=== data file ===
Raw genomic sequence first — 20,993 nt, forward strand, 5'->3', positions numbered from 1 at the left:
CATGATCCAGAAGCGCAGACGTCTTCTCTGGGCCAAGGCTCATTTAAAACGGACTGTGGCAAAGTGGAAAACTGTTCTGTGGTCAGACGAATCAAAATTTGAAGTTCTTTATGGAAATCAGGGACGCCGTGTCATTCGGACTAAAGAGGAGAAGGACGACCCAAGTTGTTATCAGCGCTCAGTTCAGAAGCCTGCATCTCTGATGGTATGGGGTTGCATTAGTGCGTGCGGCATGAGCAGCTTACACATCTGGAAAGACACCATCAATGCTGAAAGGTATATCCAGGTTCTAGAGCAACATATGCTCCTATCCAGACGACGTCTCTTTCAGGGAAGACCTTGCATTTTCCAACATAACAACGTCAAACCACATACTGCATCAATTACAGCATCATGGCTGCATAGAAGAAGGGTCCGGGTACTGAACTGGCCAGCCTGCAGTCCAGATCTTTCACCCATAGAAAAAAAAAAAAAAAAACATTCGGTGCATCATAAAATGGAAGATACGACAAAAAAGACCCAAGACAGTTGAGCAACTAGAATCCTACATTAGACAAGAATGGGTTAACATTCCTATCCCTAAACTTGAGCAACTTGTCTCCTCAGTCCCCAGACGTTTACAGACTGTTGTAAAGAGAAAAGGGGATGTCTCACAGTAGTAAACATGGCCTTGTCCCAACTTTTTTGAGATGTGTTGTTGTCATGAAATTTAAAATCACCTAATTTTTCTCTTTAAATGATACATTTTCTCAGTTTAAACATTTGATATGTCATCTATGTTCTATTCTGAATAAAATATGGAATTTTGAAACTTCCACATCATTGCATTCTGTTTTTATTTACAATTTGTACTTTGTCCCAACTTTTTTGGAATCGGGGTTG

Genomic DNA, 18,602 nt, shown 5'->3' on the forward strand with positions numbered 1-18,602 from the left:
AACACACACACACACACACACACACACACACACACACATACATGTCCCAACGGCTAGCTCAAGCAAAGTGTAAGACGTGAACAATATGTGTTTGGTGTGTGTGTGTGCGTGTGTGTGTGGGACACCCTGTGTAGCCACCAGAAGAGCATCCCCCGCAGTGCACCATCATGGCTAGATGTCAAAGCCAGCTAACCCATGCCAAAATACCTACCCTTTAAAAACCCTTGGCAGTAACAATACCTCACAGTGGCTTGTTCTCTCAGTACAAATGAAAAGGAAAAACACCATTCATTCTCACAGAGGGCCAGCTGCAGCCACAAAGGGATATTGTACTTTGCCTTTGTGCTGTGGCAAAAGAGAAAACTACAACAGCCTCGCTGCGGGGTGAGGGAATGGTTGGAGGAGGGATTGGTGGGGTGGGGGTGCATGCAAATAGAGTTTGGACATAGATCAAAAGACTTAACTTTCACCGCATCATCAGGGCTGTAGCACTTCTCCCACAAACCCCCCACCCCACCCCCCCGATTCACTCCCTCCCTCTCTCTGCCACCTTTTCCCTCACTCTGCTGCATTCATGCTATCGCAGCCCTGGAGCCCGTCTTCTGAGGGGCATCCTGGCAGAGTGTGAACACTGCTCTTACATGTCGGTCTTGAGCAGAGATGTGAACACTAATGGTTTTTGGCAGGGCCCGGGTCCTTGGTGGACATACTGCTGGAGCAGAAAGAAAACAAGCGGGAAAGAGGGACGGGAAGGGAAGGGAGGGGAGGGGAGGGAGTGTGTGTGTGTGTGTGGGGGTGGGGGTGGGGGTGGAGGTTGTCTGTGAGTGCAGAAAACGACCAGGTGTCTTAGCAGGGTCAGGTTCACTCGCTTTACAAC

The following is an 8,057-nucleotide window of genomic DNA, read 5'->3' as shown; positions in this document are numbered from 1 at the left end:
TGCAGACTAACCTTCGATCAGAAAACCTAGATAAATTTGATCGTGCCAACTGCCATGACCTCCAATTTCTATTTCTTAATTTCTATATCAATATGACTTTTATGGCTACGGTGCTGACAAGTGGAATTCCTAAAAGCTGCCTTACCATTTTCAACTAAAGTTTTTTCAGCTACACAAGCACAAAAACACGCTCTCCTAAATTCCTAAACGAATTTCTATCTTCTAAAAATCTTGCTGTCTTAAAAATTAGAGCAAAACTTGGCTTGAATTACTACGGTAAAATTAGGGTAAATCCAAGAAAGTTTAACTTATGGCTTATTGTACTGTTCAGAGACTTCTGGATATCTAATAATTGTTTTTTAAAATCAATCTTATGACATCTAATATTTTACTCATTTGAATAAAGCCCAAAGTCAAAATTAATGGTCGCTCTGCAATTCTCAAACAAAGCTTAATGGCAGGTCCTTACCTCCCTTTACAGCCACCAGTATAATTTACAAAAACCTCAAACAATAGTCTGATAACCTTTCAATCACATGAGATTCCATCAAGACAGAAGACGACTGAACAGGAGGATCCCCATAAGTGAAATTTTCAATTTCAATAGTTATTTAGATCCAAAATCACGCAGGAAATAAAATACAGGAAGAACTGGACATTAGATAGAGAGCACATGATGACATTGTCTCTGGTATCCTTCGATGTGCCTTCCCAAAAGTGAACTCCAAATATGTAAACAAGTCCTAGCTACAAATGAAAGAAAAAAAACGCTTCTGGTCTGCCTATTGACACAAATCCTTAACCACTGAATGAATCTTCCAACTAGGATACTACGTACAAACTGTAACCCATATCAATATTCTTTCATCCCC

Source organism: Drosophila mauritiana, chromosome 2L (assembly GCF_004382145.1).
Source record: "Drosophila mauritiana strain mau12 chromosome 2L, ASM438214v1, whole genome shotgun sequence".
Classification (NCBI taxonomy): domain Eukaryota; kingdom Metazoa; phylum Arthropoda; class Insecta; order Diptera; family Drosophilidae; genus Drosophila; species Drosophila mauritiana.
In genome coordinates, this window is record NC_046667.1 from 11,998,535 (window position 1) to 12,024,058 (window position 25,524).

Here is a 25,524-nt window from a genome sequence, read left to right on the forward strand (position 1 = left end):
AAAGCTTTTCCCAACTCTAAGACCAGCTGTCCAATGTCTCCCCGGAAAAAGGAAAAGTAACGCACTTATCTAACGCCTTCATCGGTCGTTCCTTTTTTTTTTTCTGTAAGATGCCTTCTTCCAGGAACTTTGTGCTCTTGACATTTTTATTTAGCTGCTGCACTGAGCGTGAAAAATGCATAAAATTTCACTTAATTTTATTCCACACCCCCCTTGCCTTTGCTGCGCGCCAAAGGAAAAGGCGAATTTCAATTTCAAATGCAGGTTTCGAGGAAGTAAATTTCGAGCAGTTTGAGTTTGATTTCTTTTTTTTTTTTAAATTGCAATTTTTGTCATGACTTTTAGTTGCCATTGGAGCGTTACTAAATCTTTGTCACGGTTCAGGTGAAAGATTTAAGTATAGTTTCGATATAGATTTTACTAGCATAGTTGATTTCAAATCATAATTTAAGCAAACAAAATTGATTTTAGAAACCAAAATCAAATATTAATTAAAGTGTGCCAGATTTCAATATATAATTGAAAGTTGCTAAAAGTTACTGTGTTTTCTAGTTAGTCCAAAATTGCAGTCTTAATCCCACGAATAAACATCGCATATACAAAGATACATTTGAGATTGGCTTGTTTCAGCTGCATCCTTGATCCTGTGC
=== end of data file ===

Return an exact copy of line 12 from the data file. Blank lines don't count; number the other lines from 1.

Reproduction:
AAAGCTTTTCCCAACTCTAAGACCAGCTGTCCAATGTCTCCCCGGAAAAAGGAAAAGTAACGCACTTATCTAACGCCTTCATCGGTCGTTCCTTTTTTTTTTTCTGTAAGATGCCTTCTTCCAGGAACTTTGTGCTCTTGACATTTTTATTTAGCTGCTGCACTGAGCGTGAAAAATGCATAAAATTTCACTTAATTTTATTCCACACCCCCCTTGCCTTTGCTGCGCGCCAAAGGAAAAGGCGAATTTCAATTTCAAATGCAGGTTTCGAGGAAGTAAATTTCGAGCAGTTTGAGTTTGATTTCTTTTTTTTTTTTAAATTGCAATTTTTGTCATGACTTTTAGTTGCCATTGGAGCGTTACTAAATCTTTGTCACGGTTCAGGTGAAAGATTTAAGTATAGTTTCGATATAGATTTTACTAGCATAGTTGATTTCAAATCATAATTTAAGCAAACAAAATTGATTTTAGAAACCAAAATCAAATATTAATTAAAGTGTGCCAGATTTCAATATATAATTGAAAGTTGCTAAAAGTTACTGTGTTTTCTAGTTAGTCCAAAATTGCAGTCTTAATCCCACGAATAAACATCGCATATACAAAGATACATTTGAGATTGGCTTGTTTCAGCTGCATCCTTGATCCTGTGC